PP  Vol.1 No.1 , July 2010
The Porcine Pulmonary Surfactant Protein A (pSP-A) Immunogenicity Evaluation in the Murine Model
ABSTRACT
This paper investigated the porcine surfactant protein A (pSP-A) immunogenicity in murine model. Many elegant stu-dies about SP-A therapeutic applications are available however specific studies about its exogenous immunogenicity were not easily assumed. Therefore, we investigated the immunogenicity of this porcine protein in mice. The mice re-ceived pSP-A subcutaneously on days 0 and 7. The animals were observed during 90 days and the blood was collected on days 30, 60 and 90 for assessment the immunogenic potential of pSP-A. Some animals showed circulating antibodies above the screening cut point, which was calculated based on control mice sera signals. However, those antibodies were considered false positive read-outs by the performed competitive inhibition assay. Also no neutralizing antibodies were detected able to avoid the porcine protein ability to promote lipid aggregation. So far in this model, porcine surfactant protein-A could be considered not immunogenic.

Cite this paper
nullS. Dias, F. Santos, D. Sakauchi, D. Iourtov, I. Raw and F. Kubrusly, "The Porcine Pulmonary Surfactant Protein A (pSP-A) Immunogenicity Evaluation in the Murine Model," Pharmacology & Pharmacy, Vol. 1 No. 1, 2010, pp. 27-32. doi: 10.4236/pp.2010.11004.
References
[1]   P. Waters, M. Vaid, U. Kishore and T. Madan, “Lung Surfactant Proteins A and D as a Pattern Recognition Proteins,” Advances in Experimental Medicine Biology, Vol. 653, December 2009, pp. 74-97.

[2]   N. Palaniyar, J. Nadesalingam, H. Clark, M. J. Shih, A. W. Dodds and K. B. Reid, “Nucleic Acid is a Novel Ligand for Innate, Immune Pattern Recognition Collectins Surfactant Proteins A and D and Mannose-Binding Lec-tin,” The Journal of Biological Chemistry, Vol. 279, No. 31, May 2004, pp. 32728-32736.

[3]   A. Haczku, “Protective Role of the Lung Collectins Sur-factant Protein A and Surfactant Protein D in Airway In-flammation,” The Journal of Allergy and Clinical Immu-nology, Vol. 122, No. 5, November 2008, pp. 861-879.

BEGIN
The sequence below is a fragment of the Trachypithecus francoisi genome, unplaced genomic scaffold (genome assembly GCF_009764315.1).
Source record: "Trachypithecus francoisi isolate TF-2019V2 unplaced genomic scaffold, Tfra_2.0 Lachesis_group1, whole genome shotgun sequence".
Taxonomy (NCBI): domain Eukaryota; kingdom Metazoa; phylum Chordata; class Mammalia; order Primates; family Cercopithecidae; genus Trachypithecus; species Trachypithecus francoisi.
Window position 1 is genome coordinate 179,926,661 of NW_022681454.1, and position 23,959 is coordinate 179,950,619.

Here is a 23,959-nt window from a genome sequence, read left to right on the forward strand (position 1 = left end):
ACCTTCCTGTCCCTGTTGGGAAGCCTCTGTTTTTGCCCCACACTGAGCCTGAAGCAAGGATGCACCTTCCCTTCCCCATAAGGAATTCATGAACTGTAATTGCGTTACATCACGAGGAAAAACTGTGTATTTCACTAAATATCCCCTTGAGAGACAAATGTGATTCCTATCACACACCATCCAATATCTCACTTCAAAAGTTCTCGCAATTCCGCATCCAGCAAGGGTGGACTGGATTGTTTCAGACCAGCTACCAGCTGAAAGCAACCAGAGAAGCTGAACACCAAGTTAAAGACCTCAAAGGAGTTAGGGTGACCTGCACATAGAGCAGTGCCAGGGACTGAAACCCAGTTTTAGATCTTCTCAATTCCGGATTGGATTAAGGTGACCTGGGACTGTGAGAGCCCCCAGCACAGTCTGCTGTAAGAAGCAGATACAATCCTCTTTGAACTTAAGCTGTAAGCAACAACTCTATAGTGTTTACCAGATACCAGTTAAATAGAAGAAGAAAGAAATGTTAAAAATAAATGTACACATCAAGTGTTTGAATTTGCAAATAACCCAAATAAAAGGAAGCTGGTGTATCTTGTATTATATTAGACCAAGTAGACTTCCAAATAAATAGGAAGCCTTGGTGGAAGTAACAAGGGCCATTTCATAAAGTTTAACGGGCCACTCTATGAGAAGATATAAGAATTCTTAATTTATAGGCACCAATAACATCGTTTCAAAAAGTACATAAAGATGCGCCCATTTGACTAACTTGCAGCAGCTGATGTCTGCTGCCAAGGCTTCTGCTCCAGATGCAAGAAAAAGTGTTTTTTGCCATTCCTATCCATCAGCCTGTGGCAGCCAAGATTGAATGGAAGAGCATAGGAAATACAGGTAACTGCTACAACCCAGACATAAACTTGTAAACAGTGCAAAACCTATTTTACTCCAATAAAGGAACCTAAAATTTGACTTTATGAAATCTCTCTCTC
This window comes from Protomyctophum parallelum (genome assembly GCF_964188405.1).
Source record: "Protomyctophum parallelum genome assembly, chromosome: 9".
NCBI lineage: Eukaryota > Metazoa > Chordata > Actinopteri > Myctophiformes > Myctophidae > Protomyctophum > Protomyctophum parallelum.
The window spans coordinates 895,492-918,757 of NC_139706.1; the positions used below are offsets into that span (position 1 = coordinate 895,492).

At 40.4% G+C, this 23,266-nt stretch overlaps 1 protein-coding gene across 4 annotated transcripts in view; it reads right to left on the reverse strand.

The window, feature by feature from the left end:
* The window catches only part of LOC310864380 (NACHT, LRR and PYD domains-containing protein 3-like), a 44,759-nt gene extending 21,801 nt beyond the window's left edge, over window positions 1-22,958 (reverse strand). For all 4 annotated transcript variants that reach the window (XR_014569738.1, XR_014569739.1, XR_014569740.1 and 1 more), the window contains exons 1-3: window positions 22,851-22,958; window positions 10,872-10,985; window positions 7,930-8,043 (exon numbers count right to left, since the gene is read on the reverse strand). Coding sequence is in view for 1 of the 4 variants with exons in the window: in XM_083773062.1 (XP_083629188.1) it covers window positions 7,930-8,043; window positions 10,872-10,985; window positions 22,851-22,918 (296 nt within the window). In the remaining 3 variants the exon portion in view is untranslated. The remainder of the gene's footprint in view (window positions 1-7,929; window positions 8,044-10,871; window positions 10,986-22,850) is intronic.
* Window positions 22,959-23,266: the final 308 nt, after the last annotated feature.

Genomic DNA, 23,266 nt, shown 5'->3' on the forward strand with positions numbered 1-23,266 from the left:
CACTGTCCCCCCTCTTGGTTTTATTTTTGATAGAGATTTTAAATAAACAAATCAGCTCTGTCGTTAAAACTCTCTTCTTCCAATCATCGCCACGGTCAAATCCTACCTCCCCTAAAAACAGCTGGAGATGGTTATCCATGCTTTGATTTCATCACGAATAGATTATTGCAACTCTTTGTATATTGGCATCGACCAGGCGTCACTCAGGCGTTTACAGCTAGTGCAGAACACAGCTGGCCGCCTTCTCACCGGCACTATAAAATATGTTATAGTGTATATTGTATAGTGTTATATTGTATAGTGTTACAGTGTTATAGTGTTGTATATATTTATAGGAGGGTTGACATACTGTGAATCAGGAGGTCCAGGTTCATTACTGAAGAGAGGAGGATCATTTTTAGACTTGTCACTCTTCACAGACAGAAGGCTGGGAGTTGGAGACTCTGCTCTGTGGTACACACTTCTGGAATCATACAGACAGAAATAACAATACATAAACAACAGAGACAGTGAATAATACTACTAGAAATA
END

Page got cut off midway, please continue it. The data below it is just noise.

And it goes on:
[4]   M. E. Famuyide, J. D. Hasday, H. C. Carter, K. L. Chesko, J. R. He and R. M. Viscardi, “Surfactant Protein-A Limits Ureaplasma-Mediated Lung Inflammation in a Murine Pneumonia Model,” Pediatric Research, Vol. 66, No. 2, August 2009, pp. 162-167.

[5]   S. G. Kremlev and D. S. Phelps, “Surfactant Protein A Stimulation of Inflammatory Cytokine and Immunoglo-bulin Production,” American Journal Physiology, Vol. 267, No. 6, December 1994, pp. L712-L719.

[6]   G. Schernthaner, “Immunogenicity and Allergenic Poten-tial of Animal and Human Insulins,” Diabetes Care, Vol. 16, Suppl. 3, December 1993, pp. 155-165.

[7]   E-V. Jahn, C. K. Schneider, “How to Systematically Evaluate Immunogenicity of Therapeutic Proteins— Regulatory Considerations,” New Biotechnology, Vol. 25, No. 5, June 2009, pp. 280-286.

[8]   G. Shankar, V. Devanarayan, L. Amaravadi, Y. C. Barrett, R. Bowsher, D. Finco-Kent, M. Fiscella, B. Gorovits, S. Kirschner, M. Moxness, T. Parish, V. Quarmby, H. Smith, W. Smith, L. A. Zuckerman and E. Koren, “Recommen-dations for the Validation of Immunoassays Used for De-tection of Host Antibodies against Biotechnology Prod-ucts,” Journal of Pharmaceutical and Biomedical Analysis, Vol. 48, No. 5, December 2008, pp. 1267-1281.

[9]   M. L. F. Ruano, E. Miguel, J. Perez-Gil and C. Casals, “Comparison of Lipid Aggregation and Self-Aggregation Activities of Pulmonary Surfactant Associated Protein A,” Biochemical Journal, Vol. 313, Part 2, January 1986, pp. 683-689.

[10]   F. Sánchez-Barbero, J. Strassner, R. García-Canero, W. Steinhilber and C. Casals, “Role of the Degree of Oligo-merization in the Structure and Function of Human Sur-factant Protein,” The Journal of Biological Chemistry, Vol. 280, No. 9, March 2005, pp. 7659-7670.

[11]   H. P. Haagsman, A. Hogenkamp, M. van Eijk and E. J. Veldhuizen, “Surfactant Collectins and Innate Immunity,” Neonatology, Vol. 93, No. 4, June 2008, pp. 288-294.

 
 
Top